Faithful to Nature Rice syrup, R102 for 500g is another option to try. Made from fermented cooked rice, it has the consistency of honey, and tastes like a mild golden syrup. It’s also low-GI and fructose-free (fructose is the part of the sugar molecule experts think most damaging). Use it to sweeten yoghurt, smoothies, or in baked goods. But don’t overdo it: you’re trying to get used to less sweetness!
4 simple swaps to help reduce your sugar intake
Swap: Instead of granola, choose muesli. Despite its healthy, good-for-you image, granola is simply clusters of grains held together by fat and sugar. It might seem like muesli is high in sugar, but as long as you choose a no-added-sugar variety, it will all be natural sugar from the dried fruit.
Swap: Instead of eating fruit-flavoured yoghurt, go for plain yoghurt that’s sweetened with fresh fruit – it’s a much better option.
Swap: Instead of toast and jam, have toast with peanut butter or mashed banana. Some brands of peanut butter contain added sugar, and reduced-fat options can contain more sugar than full-fat versions, so check the labels, but both options still contain significantly less sugar than jam. If it has to be jam, choose a reduced-sugar variety like St Dalfour Jams, R45,99 for 284g, Pick n Pay.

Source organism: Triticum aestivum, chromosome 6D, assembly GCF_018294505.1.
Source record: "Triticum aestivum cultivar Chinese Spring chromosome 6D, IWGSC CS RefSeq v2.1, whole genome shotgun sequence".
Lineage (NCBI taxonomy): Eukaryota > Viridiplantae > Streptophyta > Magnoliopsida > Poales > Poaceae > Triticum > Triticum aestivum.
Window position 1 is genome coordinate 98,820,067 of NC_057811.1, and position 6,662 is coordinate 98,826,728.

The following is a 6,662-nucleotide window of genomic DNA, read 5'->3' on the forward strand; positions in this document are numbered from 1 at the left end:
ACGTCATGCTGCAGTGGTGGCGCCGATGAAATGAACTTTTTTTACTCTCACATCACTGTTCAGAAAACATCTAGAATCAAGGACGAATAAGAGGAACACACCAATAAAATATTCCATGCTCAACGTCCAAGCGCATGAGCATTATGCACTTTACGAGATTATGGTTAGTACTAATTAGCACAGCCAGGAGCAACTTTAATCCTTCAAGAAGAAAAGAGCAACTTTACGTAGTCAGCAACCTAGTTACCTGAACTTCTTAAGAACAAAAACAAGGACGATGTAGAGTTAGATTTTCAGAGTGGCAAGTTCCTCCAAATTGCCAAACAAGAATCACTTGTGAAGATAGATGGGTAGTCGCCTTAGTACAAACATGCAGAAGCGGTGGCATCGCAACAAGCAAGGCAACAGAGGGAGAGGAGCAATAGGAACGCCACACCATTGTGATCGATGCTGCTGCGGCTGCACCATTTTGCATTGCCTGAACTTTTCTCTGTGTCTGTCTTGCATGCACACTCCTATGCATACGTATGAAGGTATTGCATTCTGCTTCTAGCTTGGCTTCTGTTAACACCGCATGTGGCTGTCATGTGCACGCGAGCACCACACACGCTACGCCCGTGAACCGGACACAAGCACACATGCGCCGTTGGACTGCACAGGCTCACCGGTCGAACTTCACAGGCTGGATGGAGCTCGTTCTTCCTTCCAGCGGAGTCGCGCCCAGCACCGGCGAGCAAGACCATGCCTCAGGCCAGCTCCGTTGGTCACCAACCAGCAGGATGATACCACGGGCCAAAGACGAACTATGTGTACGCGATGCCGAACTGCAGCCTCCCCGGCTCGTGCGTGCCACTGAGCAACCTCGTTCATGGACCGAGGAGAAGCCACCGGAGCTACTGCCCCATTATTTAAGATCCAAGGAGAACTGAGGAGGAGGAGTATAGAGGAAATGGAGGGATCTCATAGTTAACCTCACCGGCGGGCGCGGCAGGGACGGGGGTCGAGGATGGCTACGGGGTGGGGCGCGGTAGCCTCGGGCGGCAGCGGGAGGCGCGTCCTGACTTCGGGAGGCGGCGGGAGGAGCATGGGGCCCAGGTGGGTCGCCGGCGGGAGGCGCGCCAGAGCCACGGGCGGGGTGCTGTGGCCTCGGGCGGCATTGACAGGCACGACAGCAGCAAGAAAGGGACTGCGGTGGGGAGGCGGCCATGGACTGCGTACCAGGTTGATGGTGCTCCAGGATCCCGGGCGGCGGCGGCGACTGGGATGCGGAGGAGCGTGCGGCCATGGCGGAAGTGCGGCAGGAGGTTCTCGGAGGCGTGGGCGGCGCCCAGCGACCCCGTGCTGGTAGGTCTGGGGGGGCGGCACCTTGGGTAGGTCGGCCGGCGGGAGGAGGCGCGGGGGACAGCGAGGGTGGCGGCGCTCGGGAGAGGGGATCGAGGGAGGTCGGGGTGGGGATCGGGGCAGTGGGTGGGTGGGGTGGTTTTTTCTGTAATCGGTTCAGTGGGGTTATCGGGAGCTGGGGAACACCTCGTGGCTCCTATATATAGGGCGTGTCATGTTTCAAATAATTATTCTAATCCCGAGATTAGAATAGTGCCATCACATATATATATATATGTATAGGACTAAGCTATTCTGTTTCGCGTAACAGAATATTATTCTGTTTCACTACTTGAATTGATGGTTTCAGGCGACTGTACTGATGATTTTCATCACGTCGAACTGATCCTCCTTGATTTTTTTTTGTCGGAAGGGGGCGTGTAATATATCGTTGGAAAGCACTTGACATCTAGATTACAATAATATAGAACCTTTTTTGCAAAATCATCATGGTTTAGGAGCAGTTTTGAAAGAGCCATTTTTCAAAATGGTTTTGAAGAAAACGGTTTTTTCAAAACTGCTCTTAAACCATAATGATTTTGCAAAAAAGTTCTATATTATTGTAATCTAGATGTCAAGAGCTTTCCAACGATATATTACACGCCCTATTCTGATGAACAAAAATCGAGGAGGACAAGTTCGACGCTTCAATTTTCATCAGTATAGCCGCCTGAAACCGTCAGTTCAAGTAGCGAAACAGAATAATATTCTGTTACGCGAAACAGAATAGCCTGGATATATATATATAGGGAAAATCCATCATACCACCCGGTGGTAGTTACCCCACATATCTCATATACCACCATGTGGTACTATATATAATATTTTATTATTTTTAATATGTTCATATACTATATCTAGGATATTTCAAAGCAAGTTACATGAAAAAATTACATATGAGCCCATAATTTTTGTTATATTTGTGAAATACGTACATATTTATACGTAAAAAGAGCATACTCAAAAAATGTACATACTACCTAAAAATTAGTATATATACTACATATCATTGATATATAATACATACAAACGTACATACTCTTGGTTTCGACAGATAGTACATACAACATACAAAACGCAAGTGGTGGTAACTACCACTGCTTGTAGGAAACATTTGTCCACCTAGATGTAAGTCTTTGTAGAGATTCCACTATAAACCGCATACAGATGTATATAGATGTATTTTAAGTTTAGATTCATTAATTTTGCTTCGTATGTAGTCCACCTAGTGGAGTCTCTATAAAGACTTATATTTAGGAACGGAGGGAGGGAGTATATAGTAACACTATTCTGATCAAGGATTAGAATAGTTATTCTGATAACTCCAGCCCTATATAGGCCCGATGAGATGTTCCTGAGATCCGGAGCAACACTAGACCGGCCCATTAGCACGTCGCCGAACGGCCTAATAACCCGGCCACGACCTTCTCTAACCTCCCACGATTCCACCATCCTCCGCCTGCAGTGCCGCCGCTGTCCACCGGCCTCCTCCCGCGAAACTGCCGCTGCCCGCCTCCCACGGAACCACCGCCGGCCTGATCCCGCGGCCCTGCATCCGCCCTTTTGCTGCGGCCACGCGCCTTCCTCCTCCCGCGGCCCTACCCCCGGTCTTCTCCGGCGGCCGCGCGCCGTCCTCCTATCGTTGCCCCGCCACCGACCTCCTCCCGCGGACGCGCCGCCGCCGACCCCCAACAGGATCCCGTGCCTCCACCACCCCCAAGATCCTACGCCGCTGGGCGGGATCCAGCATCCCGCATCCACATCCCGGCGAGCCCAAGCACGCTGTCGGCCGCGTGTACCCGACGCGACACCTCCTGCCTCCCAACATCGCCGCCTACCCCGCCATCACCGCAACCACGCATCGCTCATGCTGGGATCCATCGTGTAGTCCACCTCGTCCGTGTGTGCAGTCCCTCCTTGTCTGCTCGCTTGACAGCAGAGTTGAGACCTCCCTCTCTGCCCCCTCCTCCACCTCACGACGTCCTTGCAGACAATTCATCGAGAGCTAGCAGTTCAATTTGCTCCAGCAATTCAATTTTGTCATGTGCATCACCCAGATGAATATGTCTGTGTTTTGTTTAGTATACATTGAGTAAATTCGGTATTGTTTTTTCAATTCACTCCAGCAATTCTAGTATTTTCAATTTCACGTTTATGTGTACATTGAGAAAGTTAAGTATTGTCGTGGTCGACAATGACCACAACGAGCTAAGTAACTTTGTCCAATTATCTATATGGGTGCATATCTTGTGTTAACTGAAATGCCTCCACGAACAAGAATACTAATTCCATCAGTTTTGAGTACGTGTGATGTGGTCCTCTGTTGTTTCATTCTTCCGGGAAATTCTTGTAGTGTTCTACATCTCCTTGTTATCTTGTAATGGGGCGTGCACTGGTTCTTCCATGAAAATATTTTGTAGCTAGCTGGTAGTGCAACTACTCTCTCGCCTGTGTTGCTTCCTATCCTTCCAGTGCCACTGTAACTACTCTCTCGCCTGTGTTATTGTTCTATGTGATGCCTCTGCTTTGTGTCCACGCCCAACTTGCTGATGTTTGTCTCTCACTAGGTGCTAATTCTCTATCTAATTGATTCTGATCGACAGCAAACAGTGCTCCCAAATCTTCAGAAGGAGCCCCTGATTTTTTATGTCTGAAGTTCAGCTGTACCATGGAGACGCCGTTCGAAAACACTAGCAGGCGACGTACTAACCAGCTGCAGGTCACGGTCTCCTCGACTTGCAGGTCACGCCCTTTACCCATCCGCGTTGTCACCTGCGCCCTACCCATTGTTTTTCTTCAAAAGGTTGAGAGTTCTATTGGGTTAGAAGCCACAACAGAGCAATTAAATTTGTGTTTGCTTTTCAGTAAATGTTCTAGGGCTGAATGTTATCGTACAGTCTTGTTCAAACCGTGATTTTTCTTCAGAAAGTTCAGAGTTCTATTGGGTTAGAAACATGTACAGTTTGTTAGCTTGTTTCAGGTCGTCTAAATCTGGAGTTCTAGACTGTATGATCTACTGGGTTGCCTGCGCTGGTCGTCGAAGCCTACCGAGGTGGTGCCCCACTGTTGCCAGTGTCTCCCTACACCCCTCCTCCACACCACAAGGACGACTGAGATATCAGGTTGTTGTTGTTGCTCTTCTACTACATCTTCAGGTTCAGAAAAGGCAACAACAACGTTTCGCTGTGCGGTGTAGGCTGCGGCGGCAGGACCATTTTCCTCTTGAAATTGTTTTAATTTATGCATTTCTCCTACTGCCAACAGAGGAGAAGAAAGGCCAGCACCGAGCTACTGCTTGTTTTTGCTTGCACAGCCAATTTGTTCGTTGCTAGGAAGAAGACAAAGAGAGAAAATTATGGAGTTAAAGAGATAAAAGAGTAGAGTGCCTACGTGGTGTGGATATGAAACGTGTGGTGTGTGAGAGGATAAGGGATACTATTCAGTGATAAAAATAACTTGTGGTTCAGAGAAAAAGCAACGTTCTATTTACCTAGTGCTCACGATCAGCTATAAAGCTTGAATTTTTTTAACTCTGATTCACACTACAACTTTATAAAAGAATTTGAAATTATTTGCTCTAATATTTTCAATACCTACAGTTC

Swap: Instead of fruit juice, go for vegetable juice – fruit-based smoothies and juices can be a convenient and tasty way to help you reach your five-a-day target but, at the same time, they pack a real punch when it comes to sugar. Vegetable-based juices, or a blend of fruit and vegetables, contain less sugar than pure fruit juice does. Try Solal 24-in-1 Superfruit & Vegetable Drink, R239,99 for 30 servings, Woolworths.
Compiled by Health Writer, Belinda dos Santos